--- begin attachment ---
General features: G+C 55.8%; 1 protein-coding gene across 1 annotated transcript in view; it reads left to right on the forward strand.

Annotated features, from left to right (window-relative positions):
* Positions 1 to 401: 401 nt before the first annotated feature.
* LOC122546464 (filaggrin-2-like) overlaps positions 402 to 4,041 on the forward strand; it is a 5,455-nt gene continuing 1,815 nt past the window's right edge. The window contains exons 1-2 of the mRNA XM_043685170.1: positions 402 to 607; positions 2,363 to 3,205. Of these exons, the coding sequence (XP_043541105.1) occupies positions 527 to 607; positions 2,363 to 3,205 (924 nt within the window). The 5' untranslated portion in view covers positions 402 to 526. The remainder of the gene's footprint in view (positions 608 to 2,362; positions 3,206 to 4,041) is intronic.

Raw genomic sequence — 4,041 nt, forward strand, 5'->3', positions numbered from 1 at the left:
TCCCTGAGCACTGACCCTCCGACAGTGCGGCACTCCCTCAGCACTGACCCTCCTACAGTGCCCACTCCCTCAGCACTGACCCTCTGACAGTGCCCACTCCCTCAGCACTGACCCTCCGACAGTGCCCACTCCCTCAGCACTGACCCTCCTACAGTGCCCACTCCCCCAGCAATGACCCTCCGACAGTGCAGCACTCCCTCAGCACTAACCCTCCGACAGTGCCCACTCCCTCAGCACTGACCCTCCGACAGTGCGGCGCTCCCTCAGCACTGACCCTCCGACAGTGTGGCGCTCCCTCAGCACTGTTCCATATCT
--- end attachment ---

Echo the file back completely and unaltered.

General features: G+C 55.8%; 1 protein-coding gene across 1 annotated transcript in view; it reads left to right on the forward strand.

Annotated features, from left to right (window-relative positions):
* Positions 1 to 401: 401 nt before the first annotated feature.
* LOC122546464 (filaggrin-2-like) overlaps positions 402 to 4,041 on the forward strand; it is a 5,455-nt gene continuing 1,815 nt past the window's right edge. The window contains exons 1-2 of the mRNA XM_043685170.1: positions 402 to 607; positions 2,363 to 3,205. Of these exons, the coding sequence (XP_043541105.1) occupies positions 527 to 607; positions 2,363 to 3,205 (924 nt within the window). The 5' untranslated portion in view covers positions 402 to 526. The remainder of the gene's footprint in view (positions 608 to 2,362; positions 3,206 to 4,041) is intronic.

Raw genomic sequence — 4,041 nt, forward strand, 5'->3', positions numbered from 1 at the left:
TCCCTGAGCACTGACCCTCCGACAGTGCGGCACTCCCTCAGCACTGACCCTCCTACAGTGCCCACTCCCTCAGCACTGACCCTCTGACAGTGCCCACTCCCTCAGCACTGACCCTCCGACAGTGCCCACTCCCTCAGCACTGACCCTCCTACAGTGCCCACTCCCCCAGCAATGACCCTCCGACAGTGCAGCACTCCCTCAGCACTAACCCTCCGACAGTGCCCACTCCCTCAGCACTGACCCTCCGACAGTGCGGCGCTCCCTCAGCACTGACCCTCCGACAGTGTGGCGCTCCCTCAGCACTGTTCCATATCT